We often see glow sticks at parties, festivals, carnivals, haunted houses and even hiding in the bushes during Halloween.
These bright, neon-colored accessories are worn, held for light or used as a simple party favor, but they are not without their dangers. Glow sticks are frequently used during Halloween for visibility and safety.
The particular danger worthy of a closer look is the health risk that glow sticks pose to cats and dogs.
Can Glow Sticks Kill Your Pets?
Glow sticks contain an oily liquid called dibutyl phthalate, an ingredient often used in manufacturing vinyl. Called DBP, the liquid may be clear or colored and has a bitter taste. That bitter taste will be the first thing your pet notices after biting or breaking open a glow stick.
The liquid is not considered to be fatal or poisonous if ingested — although some veterinarians warn of toxicological tests that showed problems and organ damage in younger pets:
- Developmental problems in young animals
- Damage to the kidney, liver or reproductive organs
- Pregnant or nursing animals can pass on the effects to their offspring
There are quite a few things to consider if your dog or cat has broken a glow stick or consumed any of the liquid. Each pet is different and may react differently based on their species, weight, age and amount of ingestion.
Additionally, some glow sticks also contain a glass vial that is broken to activate the liquid’s glowing feature. These small glass vials or pieces of them may be consumed by a pet, and complications may escalate beyond the symptoms typically associated with ingesting DBP liquid.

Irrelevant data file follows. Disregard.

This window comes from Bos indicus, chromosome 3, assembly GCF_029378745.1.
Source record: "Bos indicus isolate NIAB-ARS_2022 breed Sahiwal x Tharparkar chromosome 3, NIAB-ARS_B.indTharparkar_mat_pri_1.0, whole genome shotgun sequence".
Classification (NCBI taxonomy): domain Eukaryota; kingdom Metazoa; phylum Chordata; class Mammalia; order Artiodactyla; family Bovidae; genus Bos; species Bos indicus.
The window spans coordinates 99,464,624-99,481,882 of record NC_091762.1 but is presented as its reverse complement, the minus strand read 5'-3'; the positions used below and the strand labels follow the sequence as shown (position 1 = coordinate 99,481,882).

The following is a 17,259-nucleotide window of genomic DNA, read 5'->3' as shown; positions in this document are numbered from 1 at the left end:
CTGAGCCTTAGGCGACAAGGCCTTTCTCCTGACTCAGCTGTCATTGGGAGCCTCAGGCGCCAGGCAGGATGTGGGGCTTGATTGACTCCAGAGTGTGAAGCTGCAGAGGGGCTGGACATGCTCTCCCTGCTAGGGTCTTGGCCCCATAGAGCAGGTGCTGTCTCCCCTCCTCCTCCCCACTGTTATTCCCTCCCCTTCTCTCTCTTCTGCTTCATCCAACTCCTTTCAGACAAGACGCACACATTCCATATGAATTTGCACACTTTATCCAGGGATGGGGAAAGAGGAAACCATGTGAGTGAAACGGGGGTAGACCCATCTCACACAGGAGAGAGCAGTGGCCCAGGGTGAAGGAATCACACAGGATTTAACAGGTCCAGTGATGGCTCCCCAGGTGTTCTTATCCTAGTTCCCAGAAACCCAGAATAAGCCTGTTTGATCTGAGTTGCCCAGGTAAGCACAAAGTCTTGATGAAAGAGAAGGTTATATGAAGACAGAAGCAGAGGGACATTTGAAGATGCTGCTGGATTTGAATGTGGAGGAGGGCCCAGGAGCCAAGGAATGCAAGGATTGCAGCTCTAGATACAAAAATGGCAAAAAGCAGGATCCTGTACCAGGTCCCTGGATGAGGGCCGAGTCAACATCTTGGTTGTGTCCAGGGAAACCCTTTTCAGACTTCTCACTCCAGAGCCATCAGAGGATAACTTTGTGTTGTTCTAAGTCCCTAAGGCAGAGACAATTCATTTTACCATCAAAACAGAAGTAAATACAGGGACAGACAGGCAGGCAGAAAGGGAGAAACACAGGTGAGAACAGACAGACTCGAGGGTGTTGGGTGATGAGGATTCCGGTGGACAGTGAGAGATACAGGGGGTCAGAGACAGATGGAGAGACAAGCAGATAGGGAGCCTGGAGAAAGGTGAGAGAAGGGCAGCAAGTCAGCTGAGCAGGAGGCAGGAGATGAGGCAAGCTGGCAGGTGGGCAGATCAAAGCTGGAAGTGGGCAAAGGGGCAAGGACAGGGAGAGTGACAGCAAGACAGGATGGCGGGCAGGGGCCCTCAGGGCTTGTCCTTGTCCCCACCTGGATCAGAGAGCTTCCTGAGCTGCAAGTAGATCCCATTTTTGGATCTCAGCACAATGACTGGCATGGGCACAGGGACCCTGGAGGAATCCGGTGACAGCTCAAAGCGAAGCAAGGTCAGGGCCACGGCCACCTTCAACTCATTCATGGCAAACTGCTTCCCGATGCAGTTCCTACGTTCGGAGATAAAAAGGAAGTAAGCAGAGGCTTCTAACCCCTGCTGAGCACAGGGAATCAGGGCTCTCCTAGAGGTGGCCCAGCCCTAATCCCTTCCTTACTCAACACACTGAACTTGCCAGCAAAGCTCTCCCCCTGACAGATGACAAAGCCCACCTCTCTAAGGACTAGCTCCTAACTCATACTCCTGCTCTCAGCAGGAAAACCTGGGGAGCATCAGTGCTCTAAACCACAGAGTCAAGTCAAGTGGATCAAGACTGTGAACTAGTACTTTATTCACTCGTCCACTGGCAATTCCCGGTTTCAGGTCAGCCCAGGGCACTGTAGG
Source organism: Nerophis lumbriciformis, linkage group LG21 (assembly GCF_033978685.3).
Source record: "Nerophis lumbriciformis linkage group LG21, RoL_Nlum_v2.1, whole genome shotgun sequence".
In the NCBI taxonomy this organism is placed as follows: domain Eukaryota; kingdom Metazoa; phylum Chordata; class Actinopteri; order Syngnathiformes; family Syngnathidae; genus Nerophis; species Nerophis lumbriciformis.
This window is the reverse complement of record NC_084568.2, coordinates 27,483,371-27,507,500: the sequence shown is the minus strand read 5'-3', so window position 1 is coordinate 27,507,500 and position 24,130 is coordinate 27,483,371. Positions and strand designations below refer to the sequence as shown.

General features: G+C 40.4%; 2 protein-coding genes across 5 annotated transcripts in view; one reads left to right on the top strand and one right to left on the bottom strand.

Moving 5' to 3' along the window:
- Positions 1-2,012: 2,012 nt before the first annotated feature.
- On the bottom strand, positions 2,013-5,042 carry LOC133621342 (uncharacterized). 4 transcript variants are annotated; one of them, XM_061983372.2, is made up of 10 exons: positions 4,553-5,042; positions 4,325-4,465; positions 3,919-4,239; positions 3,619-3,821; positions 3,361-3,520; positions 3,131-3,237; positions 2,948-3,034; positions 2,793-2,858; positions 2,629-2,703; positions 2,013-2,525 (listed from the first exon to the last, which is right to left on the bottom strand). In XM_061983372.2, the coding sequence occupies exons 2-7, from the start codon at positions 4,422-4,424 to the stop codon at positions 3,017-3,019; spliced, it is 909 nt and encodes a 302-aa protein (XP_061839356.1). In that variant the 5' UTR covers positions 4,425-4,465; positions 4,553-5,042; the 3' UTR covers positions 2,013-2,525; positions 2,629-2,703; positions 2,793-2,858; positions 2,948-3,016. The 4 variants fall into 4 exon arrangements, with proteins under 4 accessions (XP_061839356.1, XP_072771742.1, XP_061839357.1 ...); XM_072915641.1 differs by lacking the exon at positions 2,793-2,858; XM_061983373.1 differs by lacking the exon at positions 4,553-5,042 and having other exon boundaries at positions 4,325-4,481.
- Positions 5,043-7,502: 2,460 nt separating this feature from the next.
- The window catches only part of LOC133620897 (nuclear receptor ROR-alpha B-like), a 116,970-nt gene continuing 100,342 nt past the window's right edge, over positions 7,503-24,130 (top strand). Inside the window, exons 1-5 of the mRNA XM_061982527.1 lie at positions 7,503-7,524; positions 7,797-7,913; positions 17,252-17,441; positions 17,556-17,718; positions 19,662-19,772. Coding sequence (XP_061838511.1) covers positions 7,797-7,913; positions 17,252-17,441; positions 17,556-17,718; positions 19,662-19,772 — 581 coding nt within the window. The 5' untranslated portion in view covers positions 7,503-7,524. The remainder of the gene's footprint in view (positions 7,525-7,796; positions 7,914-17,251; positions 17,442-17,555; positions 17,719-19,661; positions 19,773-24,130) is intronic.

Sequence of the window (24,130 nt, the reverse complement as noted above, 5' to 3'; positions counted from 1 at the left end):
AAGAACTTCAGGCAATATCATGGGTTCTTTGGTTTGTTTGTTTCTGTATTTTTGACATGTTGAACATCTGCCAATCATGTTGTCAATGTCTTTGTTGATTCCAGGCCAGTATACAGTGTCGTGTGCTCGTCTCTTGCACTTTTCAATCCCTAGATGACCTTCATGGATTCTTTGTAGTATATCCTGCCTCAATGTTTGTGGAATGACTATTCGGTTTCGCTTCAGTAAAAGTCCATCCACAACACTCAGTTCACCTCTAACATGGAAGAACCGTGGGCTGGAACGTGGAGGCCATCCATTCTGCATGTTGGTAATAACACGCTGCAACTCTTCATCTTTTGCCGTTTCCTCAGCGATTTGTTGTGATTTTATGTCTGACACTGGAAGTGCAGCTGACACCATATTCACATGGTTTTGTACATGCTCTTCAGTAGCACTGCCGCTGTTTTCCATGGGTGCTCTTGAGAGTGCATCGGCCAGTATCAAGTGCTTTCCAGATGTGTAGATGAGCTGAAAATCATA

Next, we’ll discuss what you might expect to happen if your cat or dog has swallowed the liquid in a glow stick.
The outer material of a glow stick can cause an obstruction, and both inner and outer materials can cause these symptoms alone or collectively:
- Blood in the stool
- Excessive drooling
- Agitation or aggression
- Gagging or heaving
- Skin irritation
- Eye irritation
- Loss of appetite
- Foaming at the mouth
These symptoms can aggravate any existing health conditions in dogs and cats.
Examine the glow stick to determine how large it is, if it contained a glass vial for activation, and to estimate how much you think your pet might have ingested.
For high quantities, you should take your pet to your veterinarian. In fact, if you have any doubts, it’s better to err on the side of caution and contact your vet.
The biggest reaction from a pet eating a glow stick usually comes from the awful taste that can remain in your pet’s mouth. Use a soaked towel to wash the tongue and rinse the mouth (do not use soap). You can also offer liquid or food to help dissipate the taste:
- Canned food
- Tuna (in water)
- Chicken stock
Wash the body to remove any additional liquid that may have made its way onto your pet’s coat. This liquid can be reabsorbed during self-grooming. Cats tend to ingest more than dogs this way because of their frequent grooming habits.
Tip: If you are not sure if any residue is left on your pet, turn the lights off or take your pet into a dark room to see if any part of your pet glows.
So, in short, the liquid in glow sticks won’t likely kill a cat or dog, though it can sicken them. Be aware of where you use and store glow sticks, and dispose of them after use in a place inaccessible to your pet. Keep in mind that cats can get into many more places, high and low, than dogs can reach.
This pet health content was reviewed by a veterinarian.
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